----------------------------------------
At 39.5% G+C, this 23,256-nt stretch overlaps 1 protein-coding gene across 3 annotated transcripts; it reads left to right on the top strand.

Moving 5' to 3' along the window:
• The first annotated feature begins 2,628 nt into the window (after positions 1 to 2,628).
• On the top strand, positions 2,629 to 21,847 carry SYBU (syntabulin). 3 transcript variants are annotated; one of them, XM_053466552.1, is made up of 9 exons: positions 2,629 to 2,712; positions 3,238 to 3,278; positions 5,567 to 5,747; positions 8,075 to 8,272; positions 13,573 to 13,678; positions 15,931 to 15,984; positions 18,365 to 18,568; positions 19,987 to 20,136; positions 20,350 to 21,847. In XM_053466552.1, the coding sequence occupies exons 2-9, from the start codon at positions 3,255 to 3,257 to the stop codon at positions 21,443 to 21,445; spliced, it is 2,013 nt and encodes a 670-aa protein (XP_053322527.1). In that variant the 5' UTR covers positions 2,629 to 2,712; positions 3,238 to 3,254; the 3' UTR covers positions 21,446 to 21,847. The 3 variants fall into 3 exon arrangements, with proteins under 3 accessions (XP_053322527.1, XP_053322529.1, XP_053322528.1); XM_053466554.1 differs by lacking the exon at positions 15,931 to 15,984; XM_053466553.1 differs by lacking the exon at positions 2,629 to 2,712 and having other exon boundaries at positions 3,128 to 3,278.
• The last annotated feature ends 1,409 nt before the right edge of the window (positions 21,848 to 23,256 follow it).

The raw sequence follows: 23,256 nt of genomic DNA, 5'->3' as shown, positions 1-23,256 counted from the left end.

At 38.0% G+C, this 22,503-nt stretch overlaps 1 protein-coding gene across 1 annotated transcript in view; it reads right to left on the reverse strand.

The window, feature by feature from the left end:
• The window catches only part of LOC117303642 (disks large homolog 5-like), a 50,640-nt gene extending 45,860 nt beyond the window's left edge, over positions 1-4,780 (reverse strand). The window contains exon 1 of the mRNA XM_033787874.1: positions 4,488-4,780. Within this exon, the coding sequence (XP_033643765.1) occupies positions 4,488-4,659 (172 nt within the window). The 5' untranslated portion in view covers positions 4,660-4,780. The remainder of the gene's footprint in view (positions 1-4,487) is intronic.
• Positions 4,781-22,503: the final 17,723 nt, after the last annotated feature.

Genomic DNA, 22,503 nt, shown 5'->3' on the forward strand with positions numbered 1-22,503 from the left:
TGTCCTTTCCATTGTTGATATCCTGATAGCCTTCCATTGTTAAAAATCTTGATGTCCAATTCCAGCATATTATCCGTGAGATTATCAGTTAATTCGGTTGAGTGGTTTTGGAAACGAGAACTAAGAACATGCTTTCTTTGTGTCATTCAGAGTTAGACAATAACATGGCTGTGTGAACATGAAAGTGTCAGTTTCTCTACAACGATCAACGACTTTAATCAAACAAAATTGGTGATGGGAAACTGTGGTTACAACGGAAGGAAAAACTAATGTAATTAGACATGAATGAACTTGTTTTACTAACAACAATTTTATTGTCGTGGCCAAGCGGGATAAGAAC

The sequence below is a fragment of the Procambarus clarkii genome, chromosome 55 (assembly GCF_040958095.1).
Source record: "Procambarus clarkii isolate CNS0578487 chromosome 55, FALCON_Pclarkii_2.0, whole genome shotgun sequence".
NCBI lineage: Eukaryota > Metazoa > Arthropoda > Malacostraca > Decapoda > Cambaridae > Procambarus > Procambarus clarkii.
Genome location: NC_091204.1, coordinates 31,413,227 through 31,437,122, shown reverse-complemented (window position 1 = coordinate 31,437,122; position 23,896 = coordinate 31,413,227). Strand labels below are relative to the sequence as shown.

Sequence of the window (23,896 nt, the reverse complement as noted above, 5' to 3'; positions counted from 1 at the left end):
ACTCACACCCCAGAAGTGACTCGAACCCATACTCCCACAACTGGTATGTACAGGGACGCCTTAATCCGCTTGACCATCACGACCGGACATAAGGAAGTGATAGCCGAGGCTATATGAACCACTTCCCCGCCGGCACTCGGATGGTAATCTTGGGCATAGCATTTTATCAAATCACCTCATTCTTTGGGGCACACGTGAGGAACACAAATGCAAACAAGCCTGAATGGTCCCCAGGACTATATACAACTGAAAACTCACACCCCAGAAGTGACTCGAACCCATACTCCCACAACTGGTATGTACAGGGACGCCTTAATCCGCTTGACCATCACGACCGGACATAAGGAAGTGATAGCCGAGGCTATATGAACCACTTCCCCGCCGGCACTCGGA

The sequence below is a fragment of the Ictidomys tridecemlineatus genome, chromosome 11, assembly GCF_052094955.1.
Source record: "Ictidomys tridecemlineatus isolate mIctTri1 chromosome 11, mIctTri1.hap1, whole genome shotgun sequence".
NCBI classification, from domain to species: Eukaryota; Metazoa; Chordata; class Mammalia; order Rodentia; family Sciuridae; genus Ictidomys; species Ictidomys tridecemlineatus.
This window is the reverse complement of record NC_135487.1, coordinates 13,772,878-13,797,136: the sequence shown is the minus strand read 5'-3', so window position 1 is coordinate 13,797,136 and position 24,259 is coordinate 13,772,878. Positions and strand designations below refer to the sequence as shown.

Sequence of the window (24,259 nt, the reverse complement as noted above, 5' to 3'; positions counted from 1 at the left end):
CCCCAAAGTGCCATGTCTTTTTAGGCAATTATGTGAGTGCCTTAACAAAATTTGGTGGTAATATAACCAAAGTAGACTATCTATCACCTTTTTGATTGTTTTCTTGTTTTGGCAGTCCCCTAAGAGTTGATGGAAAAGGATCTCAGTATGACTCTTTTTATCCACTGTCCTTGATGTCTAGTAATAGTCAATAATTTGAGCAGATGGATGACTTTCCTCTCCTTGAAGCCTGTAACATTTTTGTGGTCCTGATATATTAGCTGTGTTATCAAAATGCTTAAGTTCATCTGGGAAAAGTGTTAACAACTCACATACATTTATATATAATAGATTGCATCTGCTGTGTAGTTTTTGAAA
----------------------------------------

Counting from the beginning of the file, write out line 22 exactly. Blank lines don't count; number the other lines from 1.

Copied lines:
This window is the reverse complement of record NC_135487.1, coordinates 13,772,878-13,797,136: the sequence shown is the minus strand read 5'-3', so window position 1 is coordinate 13,797,136 and position 24,259 is coordinate 13,772,878. Positions and strand designations below refer to the sequence as shown.